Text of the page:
by Eva Midura, Staff Writer, October 2021
The ascent to Class I is highly anticipated by nearly all students during their high school career. At Nobles especially, students look forward to a variety of exciting senior traditions and privileges that signify an exciting promotion in the school hierarchy. Freshman are relegated to the alcoves farthest down in Shattuck, and dispersed throughout the corners of library, while seniors enjoy the spacious area Gleason provides in the center of Shattuck, and the section of large tables and comfy chairs on the left side of the library, with easy access to the board games and sunlight that floods in through the floor to ceiling windows. Additionally, seniors get to participate in hacky sack, the coveted group game that underclassmen look forward to playing as Class I students, and have priority over the use of spikeball nets and four square balls.
The school holds rigorous academic and athletic expectations, and additionally, many students are actively engaged by leading clubs and organizations or working closely with the administration and teachers. After three to five years of attending Nobles, many seniors believe they have earned the right for their ideas and opinions on certain aspects of the school to be considered, many of which pertain to said traditions and privileges. Abigail Roberts (Class I) said, “I think traditions are really important because as you grow into new classes and go through Nobles, it’s so exciting to have those checkpoints to mark the grade you just entered.”
One such tradition that contributes to some controversy with the administration is senior pictures. Every year, class photos are taken and used for material in the directory, hung up around school, and shown in the yearbook. Almost every year, seniors look to put a fun twist on their pictures by wearing something out of the ordinary through accessories or props. In past years, students have worn turtle necks, large hoop earrings, or funny hats. This year, many seniors attempted to wear “Harry Potter” glasses and draw small lightning bolt scars on their foreheads, however this operation was quickly shut down.
Reasons that the administration has cited for the censorship of what students can or cannot wear for picture day have ranged from sensitivity around inclusivity to cultural appropriation. However, this year’s seniors made sure that students had the opportunity to participate by providing glasses and the attire was not offensive in any way. Thus, consequently, the administration presented a different reason for not permitting the seniors to wear accessories. “Class photos are placed outside Head of School Dr. Cathy Hall’s office and represent the senior class to prospective students. Not taking these photos seriously causes problems as we have to make kids redo photos, and it costs money and time Head of Upper School Michael Denning said. Most students didn’t understand this objection as their parents paid for their school pictures and wanted a fun memory for their kids. Roberts said, “If I saw the seniors being funny in their class pictures, I would immediately think this is an atmosphere where the students can excel and work hard, but also have fun.” The school strives to be a place that pushes students to meet and exceed high academic standards, while also giving opportunities during class time, school events, and assembly to have fun with themselves and each other. Therefore, it seems it would be more representative of the school for prospective students to see pictures where the upperclassmen demonstrate that environment.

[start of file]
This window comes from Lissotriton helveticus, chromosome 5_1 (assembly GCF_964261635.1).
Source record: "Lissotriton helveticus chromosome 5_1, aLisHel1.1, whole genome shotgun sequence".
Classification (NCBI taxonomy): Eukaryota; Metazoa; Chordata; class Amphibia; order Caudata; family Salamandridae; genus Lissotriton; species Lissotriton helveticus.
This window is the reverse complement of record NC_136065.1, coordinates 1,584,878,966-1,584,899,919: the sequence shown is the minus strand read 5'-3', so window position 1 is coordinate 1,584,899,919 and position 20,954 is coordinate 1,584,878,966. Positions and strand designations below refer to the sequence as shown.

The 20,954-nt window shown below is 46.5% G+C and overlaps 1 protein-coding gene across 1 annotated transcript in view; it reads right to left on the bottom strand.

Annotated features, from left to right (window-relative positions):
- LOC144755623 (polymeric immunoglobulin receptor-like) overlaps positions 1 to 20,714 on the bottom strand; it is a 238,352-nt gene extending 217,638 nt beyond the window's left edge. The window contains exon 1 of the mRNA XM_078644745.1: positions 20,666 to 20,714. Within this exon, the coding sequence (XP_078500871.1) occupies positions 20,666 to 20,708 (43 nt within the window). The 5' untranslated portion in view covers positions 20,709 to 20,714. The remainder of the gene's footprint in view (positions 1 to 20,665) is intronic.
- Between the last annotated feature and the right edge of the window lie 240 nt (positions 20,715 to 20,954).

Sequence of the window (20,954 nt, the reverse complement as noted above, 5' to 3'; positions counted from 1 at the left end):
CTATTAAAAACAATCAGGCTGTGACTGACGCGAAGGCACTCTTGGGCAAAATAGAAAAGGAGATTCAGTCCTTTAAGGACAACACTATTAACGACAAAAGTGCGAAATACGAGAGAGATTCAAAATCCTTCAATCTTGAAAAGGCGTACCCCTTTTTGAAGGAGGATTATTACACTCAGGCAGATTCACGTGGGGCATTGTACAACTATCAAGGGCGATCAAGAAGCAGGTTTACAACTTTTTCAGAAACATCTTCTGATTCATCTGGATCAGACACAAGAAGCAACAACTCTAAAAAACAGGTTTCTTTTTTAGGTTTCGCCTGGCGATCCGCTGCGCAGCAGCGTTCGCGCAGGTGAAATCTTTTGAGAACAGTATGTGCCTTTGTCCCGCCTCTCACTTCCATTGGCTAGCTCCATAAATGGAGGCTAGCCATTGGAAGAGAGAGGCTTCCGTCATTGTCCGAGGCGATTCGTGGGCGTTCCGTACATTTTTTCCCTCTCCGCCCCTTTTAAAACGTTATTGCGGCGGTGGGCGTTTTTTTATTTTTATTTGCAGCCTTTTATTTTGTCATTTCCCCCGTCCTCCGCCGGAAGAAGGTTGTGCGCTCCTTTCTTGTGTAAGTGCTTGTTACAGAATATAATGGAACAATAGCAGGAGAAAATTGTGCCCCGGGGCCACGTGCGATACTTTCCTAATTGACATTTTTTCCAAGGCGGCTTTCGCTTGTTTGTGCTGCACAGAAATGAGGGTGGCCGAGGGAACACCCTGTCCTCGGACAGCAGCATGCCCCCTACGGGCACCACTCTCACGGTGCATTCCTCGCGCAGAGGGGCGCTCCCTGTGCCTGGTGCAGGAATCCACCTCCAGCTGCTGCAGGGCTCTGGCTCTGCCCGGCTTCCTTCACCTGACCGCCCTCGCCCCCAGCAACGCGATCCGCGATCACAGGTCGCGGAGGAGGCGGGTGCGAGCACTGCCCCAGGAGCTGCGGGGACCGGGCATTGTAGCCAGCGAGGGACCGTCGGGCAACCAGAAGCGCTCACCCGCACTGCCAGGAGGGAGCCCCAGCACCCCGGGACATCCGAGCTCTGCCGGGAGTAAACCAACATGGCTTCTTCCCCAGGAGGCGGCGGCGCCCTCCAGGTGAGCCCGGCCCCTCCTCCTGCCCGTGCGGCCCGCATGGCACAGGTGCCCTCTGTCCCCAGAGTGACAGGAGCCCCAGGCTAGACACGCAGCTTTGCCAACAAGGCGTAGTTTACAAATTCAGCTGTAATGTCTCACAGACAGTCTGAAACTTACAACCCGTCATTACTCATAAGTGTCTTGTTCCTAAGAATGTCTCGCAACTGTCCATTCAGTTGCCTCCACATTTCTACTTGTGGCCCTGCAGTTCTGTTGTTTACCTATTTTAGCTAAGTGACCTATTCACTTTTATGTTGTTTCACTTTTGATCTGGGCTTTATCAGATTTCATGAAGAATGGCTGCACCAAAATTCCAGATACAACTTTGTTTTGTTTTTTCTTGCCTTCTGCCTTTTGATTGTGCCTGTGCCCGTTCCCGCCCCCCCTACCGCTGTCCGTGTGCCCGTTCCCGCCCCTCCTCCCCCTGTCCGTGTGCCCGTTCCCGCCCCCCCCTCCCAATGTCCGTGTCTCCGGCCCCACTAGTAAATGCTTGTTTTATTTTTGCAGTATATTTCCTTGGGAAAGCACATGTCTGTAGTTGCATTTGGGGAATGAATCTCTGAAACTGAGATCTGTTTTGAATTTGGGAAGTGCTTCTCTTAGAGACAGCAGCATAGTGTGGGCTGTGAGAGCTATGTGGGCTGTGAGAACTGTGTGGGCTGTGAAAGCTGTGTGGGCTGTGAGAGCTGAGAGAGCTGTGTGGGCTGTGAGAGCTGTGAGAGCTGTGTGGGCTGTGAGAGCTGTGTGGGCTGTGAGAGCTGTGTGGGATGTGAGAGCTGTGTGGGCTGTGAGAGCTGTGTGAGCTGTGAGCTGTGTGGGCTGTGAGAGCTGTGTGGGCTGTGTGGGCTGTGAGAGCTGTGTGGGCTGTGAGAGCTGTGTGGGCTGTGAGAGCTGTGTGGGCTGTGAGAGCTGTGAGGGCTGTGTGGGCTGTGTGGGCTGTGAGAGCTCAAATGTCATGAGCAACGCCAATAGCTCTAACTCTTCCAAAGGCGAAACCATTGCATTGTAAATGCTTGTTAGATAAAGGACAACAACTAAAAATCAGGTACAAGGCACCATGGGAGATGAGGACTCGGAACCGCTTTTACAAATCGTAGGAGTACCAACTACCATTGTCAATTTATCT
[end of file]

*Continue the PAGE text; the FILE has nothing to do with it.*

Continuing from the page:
Other traditions that the 2022 senior class has missed include rushing the senior section on the last day of junior year. This is a long-awaited tradition that represents the transition from Class II to Class I and is celebrated by the entire school with music, fun performances, and costumes. Roberts said, “[It] makes you feel as though you’re part of something bigger.” As COVID-19 restrictions didn’t permit this tradition to happen last year, seniors looked forward to streaming into the senior section of Lawrence Auditorium on the first day of school. However this was quickly shut down by the administration. When asked why the seniors and faculty couldn’t try to work an arrangement out, Denning said, “Many of our traditions happen at a particular time and place. As a result, some traditions are only possible, like rushing the senior section, when it’s at a specific time and place in the year—the last day of school at the end of the year when the graduates are gone.”
While it is conceivable why seniors feel disappointed about missing out on certain traditions that they have been looking forward to, the reasons the administration has provided aren’t adequate. Reasons explaining how COVID-19 policies and the safety of our community are the priority, even if it means sacrificing traditions, are understood. However, due to this frustration, some seniors believe their voices and ideas should be listened to more and hope to discover ways Nobles can compensate for their losses. “Even as class presidents, Mary and I don’t truly have any executive power, and we may come to the administration with ideas, but the vast majority get rejected,” Sid Balu (Class I) said. This demonstrates how seniors are willing to work with administration to make sure both faculty and students are working together to create the most valuable experience for the class of ‘22, especially after the past couple years have cost them many deserved opportunities.